In studies evaluating growth rate, the safety profile in these pediatric patients was consistent with the safety profile previously described for Singulair.
In a 56-week, double-blind study evaluating growth rate in pediatric patients 6 to 8 years of age receiving Singulair, the following events not previously observed with the use of Singulair in this age group occurred with a frequency ≥2% and more frequently than in pediatric patients who received placebo:
- rhinitis (infective),
- atopic dermatitis,
- acute bronchitis,
- tooth infection,
- skin infection, and
Pediatric Patients 2 To 5 Years Of Age With Asthma
Singulair has been evaluated for safety in 573 pediatric patients 2 to 5 years of age in single-and multiple-dose studies. Cumulatively, 426 pediatric patients 2 to 5 years of age were treated with Singulair for at least 3 months, 230 for 6 months or longer, and 63 patients for one year or longer in clinical trials. In pediatric patients 2 to 5 years of age receiving Singulair, the following events occurred with a frequency ≥2% and more frequently than in pediatric patients who received placebo:
- abdominal pain,
- ear pain,
- dermatitis, and
Pediatric Patients 6 To 23 Months Of Age With Asthma
Safety and effectiveness in pediatric patients younger than 12 months of age with asthma have not been established.
Singulair has been evaluated for safety in 175 pediatric patients 6 to 23 months of age. The safety profile of Singulair in a 6-week, double-blind, placebo-controlled clinical study was generally similar to the safety profile in adults and pediatric patients 2 to 14 years of age.
In pediatric patients 6 to 23 months of age receiving Singulair, the following events occurred with a frequency ≥2% and more frequently than in pediatric patients who received placebo:
The frequency of less common adverse events was comparable between Singulair and placebo.
Adults And Adolescents 15 Years Of Age And Older With Seasonal Allergic Rhinitis
Singulair has been evaluated for safety in 2199 adult and adolescent patients 15 years of age and older in clinical trials. Singulair administered once daily in the morning or in the evening had a safety profile similar to that of placebo.
In placebo-controlled clinical trials, the following event was reported with Singulair with a frequency ≥1% and at an incidence greater than placebo: upper respiratory infection, 1.9% of patients receiving Singulair vs. 1.5% of patients receiving placebo. In a 4-week, placebo-controlled clinical study, the safety profile was consistent with that observed in 2-week studies. The incidence of somnolence was similar to that of placebo in all studies.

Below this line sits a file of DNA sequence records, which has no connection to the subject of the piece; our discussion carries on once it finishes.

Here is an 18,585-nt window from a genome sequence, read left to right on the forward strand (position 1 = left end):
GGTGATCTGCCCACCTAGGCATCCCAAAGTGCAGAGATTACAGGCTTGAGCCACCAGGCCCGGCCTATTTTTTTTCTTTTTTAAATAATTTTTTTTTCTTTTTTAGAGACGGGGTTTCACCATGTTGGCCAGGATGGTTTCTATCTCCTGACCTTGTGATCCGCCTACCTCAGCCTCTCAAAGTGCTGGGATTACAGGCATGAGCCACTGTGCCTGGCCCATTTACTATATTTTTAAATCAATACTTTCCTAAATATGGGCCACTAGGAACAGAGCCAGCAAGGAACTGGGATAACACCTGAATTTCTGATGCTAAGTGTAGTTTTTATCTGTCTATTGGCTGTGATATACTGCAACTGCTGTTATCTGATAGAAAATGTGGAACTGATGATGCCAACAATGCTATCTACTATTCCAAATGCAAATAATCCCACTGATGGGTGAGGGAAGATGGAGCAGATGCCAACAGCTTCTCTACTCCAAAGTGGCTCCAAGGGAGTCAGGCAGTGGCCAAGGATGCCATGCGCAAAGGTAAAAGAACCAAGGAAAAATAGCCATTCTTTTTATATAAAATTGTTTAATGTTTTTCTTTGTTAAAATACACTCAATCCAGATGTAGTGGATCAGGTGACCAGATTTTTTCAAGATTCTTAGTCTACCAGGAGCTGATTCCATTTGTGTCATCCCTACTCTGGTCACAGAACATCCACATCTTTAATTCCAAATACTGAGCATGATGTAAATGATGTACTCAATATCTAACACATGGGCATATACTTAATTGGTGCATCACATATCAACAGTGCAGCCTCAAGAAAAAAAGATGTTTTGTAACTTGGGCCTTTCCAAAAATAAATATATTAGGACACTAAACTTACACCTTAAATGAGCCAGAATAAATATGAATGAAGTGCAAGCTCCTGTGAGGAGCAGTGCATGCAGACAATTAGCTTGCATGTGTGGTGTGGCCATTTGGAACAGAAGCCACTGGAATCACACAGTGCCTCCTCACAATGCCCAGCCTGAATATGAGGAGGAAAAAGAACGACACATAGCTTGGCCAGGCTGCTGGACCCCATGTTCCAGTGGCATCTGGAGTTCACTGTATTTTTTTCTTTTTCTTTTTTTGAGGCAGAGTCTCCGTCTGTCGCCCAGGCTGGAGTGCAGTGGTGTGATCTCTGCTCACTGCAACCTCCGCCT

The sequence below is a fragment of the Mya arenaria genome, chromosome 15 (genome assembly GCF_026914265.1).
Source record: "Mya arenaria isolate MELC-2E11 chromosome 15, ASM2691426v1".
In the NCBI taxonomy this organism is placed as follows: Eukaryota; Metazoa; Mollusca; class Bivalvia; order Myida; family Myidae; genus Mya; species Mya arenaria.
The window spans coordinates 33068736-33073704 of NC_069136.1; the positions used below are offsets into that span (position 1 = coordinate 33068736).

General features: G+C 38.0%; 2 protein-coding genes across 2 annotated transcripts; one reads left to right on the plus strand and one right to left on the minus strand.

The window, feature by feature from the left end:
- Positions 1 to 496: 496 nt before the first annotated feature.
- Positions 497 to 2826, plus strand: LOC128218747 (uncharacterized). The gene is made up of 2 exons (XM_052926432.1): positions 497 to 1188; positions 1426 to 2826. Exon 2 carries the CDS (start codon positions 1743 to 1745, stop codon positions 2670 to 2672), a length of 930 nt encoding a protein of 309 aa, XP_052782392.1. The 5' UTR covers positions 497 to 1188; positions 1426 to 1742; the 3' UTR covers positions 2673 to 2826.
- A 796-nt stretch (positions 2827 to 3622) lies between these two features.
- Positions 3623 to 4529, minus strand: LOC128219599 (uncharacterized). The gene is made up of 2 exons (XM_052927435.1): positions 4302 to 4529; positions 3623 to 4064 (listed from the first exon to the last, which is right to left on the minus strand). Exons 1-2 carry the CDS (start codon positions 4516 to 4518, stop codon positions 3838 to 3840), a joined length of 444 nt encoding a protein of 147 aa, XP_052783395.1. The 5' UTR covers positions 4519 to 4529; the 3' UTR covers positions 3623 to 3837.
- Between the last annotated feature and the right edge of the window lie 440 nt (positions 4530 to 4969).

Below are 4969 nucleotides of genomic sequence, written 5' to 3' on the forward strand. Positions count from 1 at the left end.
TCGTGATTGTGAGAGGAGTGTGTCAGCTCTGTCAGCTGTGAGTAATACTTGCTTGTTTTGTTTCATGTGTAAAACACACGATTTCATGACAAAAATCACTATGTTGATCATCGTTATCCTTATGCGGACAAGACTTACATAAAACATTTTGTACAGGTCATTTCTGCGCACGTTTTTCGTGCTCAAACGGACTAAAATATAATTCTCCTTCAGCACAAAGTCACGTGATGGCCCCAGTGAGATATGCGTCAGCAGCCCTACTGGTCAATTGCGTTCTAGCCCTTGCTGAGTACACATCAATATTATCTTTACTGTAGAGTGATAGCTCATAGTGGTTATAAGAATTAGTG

Pediatric Patients 2 To 14 Years Of Age With Seasonal Allergic Rhinitis
Singulair has been evaluated in 280 pediatric patients 2 to 14 years of age in a 2-week, multicenter, double-blind, placebo-controlled, parallel-group safety study. Singulair administered once daily in the evening had a safety profile similar to that of placebo.
In this study, the following events occurred with a frequency ≥2% and at an incidence greater than placebo:
- otitis media,
- pharyngitis, and
- upper respiratory infection.
Adults And Adolescents 15 Years Of Age And Older With Perennial Allergic Rhinitis
Singulair has been evaluated for safety in 3357 adult and adolescent patients 15 years of age and older with perennial allergic rhinitis of whom 1632 received Singulair in two, 6-week, clinical studies. Singulair administered once daily had a safety profile consistent with that observed in patients with seasonal allergic rhinitis and similar to that of placebo.
In these two studies, the following events were reported with Singulair with a frequency ≥1% and at an incidence greater than placebo:
- upper respiratory infection,
- sinus headache,
- epistaxis, and
- increased ALT.
The incidence of somnolence was similar to that of placebo.
Pediatric Patients 6 Months To 14 Years Of Age With Perennial Allergic Rhinitis
The safety in patients 2 to 14 years of age with perennial allergic rhinitis is supported by the safety in patients 2 to 14 years of age with seasonal allergic rhinitis. The safety in patients 6 to 23 months of age is supported by data from pharmacokinetic and safety and efficacy studies in asthma in this pediatric population and from adult pharmacokinetic studies.